Sanka Film Image Naru Komukai

You have depicted a world lush with nature in your film. The mountains and rivers play huge roles as backdrops and also as elemental forces that shape the characters. Which region was this filmed in and how did you settle upon the locations? Were you already familiar with them or was a lot of exploration needed to get the right area?

This film is based on the script with which I won the Scenario Grand Prix at Isama Studio Cinema Festival in Gunma Prefecture. In this cinema festival, it is customary that the Scenario Grand Prix winner is made into a film by the script writer. Moreover, one of the conditions is for the winner to shoot their films in Nakanojo-machi in Gunma, where the cinema festival is held. Nakanojo-machi is situated deep in the mountains and was the perfect place for the film to be shot. The area had already been in my mind when writing the script. I went location scouting many times, and I would like to mention that I wouldn’t have been able to find the locations without the incredible support of the cinema festival committee and Nakanojo-machi, who recommended and negotiated for the locations used for filming.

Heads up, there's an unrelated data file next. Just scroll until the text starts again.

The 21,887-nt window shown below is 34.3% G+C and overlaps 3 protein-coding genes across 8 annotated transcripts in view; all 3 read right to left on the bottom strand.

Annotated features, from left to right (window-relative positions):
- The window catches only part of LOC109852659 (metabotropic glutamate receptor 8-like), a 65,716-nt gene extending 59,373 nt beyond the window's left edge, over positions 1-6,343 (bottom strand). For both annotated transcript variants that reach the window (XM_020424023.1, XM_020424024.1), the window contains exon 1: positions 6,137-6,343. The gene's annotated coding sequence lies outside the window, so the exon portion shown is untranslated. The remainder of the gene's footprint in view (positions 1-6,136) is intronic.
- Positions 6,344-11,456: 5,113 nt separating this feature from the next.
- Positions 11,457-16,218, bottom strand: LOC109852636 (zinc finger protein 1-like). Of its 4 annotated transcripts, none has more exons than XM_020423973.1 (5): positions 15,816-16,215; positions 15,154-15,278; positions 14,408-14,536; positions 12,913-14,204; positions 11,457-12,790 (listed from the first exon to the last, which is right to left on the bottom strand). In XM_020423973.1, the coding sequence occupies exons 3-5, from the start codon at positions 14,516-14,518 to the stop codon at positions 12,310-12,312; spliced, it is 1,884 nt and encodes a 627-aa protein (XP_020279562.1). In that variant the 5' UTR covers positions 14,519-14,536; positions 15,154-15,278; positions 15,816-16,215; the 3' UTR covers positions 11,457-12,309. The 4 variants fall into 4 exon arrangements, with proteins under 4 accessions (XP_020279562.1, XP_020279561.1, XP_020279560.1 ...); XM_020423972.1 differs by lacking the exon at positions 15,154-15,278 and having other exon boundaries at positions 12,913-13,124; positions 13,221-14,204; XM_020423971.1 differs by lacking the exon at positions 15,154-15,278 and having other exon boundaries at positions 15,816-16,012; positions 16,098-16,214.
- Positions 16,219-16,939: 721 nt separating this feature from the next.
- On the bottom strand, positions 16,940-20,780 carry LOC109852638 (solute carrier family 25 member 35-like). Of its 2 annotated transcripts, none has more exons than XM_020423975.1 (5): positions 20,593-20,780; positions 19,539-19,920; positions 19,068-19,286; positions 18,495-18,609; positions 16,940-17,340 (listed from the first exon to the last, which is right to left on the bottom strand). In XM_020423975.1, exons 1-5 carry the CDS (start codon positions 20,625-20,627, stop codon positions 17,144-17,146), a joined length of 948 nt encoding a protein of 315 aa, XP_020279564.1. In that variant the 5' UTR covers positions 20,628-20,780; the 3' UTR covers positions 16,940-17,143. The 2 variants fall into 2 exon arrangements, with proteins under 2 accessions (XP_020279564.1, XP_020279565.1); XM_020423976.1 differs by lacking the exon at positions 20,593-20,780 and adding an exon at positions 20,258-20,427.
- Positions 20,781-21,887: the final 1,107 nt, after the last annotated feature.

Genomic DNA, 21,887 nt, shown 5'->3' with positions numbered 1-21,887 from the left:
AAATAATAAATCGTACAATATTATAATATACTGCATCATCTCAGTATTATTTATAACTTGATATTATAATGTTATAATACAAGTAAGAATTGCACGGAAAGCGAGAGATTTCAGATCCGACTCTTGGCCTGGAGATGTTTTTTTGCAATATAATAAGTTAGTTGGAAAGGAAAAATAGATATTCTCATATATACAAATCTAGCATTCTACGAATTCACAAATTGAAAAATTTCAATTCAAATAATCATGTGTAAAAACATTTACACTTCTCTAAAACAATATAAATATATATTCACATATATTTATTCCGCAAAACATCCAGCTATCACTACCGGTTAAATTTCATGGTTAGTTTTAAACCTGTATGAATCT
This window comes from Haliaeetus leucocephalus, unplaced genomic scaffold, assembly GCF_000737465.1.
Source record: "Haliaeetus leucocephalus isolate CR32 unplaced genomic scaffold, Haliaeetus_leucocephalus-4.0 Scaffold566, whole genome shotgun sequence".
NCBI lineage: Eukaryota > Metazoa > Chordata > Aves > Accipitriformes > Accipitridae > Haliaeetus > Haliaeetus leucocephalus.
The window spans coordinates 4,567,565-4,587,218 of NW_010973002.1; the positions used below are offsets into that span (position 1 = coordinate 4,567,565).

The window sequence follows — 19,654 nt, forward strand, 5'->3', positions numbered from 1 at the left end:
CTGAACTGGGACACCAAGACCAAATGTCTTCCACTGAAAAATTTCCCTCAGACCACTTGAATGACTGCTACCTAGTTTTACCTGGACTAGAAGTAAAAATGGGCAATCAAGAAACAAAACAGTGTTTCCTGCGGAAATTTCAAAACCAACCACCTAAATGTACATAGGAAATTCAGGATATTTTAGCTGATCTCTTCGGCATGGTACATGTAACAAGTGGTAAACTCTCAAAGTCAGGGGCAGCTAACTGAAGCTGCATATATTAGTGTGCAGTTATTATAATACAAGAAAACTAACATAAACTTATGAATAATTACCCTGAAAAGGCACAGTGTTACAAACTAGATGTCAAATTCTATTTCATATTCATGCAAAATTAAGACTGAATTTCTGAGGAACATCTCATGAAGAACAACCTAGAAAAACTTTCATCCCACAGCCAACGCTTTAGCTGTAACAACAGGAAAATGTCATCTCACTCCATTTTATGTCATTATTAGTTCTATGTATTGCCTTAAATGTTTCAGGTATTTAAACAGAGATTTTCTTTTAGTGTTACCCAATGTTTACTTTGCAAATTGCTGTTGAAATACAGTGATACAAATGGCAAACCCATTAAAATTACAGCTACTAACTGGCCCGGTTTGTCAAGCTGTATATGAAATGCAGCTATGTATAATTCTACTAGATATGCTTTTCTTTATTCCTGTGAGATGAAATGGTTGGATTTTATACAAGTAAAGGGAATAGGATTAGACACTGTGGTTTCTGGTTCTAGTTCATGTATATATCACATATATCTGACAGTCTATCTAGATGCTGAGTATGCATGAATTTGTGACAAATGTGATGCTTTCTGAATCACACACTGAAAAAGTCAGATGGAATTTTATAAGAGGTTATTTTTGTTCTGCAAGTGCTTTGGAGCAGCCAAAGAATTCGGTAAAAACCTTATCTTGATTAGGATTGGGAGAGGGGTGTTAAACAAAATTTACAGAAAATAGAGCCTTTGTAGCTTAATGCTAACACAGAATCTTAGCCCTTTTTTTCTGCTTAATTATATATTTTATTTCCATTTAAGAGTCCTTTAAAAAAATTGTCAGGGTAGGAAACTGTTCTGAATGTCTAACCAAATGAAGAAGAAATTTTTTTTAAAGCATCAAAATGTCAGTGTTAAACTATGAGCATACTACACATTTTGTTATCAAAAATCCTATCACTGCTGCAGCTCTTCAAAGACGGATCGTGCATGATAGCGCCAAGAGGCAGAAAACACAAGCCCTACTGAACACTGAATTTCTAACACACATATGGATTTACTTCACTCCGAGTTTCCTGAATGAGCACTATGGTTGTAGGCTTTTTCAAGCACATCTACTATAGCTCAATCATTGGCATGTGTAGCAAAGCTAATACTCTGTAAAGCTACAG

It is often said that actors become naked when they face nature. If it is a stage play, actors are surrounded by the set design and the audience is drawn into a fiction that the actors created. (For instance, when an actor pretends to pull the door knob although there are no doors, the audience understands that there is a door).

Compared with that, nature is tremendously real, so nature cannot be a fictional stage. I am sure that it was a challenging film set for the actors.